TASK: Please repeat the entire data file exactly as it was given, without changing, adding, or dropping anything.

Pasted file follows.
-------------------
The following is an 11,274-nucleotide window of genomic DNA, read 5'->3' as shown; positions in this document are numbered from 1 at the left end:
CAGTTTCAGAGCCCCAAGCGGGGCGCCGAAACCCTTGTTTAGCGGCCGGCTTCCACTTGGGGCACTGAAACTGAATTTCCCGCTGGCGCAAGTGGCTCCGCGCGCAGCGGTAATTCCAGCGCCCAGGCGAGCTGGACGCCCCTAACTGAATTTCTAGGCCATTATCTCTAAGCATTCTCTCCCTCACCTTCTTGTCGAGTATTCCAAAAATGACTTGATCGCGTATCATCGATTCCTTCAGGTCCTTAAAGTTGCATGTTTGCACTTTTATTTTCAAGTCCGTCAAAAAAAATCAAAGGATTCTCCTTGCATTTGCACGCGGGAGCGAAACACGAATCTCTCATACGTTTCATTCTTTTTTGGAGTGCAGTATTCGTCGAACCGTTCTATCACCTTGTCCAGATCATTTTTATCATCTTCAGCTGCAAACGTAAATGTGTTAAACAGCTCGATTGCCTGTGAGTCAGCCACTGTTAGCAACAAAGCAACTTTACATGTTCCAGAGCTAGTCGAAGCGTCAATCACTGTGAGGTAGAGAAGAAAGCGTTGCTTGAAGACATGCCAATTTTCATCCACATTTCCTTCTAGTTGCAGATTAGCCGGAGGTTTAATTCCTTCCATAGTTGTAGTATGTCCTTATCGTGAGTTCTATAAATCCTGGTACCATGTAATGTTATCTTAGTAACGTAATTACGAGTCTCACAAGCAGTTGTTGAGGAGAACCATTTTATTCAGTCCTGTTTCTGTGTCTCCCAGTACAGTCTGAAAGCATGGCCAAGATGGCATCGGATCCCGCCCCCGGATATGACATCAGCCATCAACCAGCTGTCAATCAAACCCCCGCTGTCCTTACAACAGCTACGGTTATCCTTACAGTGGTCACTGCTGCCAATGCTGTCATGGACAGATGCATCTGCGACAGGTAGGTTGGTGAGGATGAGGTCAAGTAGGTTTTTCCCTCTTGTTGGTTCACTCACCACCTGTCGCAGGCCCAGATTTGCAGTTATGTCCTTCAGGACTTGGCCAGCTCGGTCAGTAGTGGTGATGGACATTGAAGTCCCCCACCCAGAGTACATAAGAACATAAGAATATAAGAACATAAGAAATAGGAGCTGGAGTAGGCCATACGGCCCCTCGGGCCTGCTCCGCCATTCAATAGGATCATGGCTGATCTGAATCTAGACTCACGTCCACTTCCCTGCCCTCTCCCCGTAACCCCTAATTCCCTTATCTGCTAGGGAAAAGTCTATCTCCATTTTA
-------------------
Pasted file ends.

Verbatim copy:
The following is an 11,274-nucleotide window of genomic DNA, read 5'->3' as shown; positions in this document are numbered from 1 at the left end:
CAGTTTCAGAGCCCCAAGCGGGGCGCCGAAACCCTTGTTTAGCGGCCGGCTTCCACTTGGGGCACTGAAACTGAATTTCCCGCTGGCGCAAGTGGCTCCGCGCGCAGCGGTAATTCCAGCGCCCAGGCGAGCTGGACGCCCCTAACTGAATTTCTAGGCCATTATCTCTAAGCATTCTCTCCCTCACCTTCTTGTCGAGTATTCCAAAAATGACTTGATCGCGTATCATCGATTCCTTCAGGTCCTTAAAGTTGCATGTTTGCACTTTTATTTTCAAGTCCGTCAAAAAAAATCAAAGGATTCTCCTTGCATTTGCACGCGGGAGCGAAACACGAATCTCTCATACGTTTCATTCTTTTTTGGAGTGCAGTATTCGTCGAACCGTTCTATCACCTTGTCCAGATCATTTTTATCATCTTCAGCTGCAAACGTAAATGTGTTAAACAGCTCGATTGCCTGTGAGTCAGCCACTGTTAGCAACAAAGCAACTTTACATGTTCCAGAGCTAGTCGAAGCGTCAATCACTGTGAGGTAGAGAAGAAAGCGTTGCTTGAAGACATGCCAATTTTCATCCACATTTCCTTCTAGTTGCAGATTAGCCGGAGGTTTAATTCCTTCCATAGTTGTAGTATGTCCTTATCGTGAGTTCTATAAATCCTGGTACCATGTAATGTTATCTTAGTAACGTAATTACGAGTCTCACAAGCAGTTGTTGAGGAGAACCATTTTATTCAGTCCTGTTTCTGTGTCTCCCAGTACAGTCTGAAAGCATGGCCAAGATGGCATCGGATCCCGCCCCCGGATATGACATCAGCCATCAACCAGCTGTCAATCAAACCCCCGCTGTCCTTACAACAGCTACGGTTATCCTTACAGTGGTCACTGCTGCCAATGCTGTCATGGACAGATGCATCTGCGACAGGTAGGTTGGTGAGGATGAGGTCAAGTAGGTTTTTCCCTCTTGTTGGTTCACTCACCACCTGTCGCAGGCCCAGATTTGCAGTTATGTCCTTCAGGACTTGGCCAGCTCGGTCAGTAGTGGTGATGGACATTGAAGTCCCCCACCCAGAGTACATAAGAACATAAGAATATAAGAACATAAGAAATAGGAGCTGGAGTAGGCCATACGGCCCCTCGGGCCTGCTCCGCCATTCAATAGGATCATGGCTGATCTGAATCTAGACTCACGTCCACTTCCCTGCCCTCTCCCCGTAACCCCTAATTCCCTTATCTGCTAGGGAAAAGTCTATCTCCATTTTA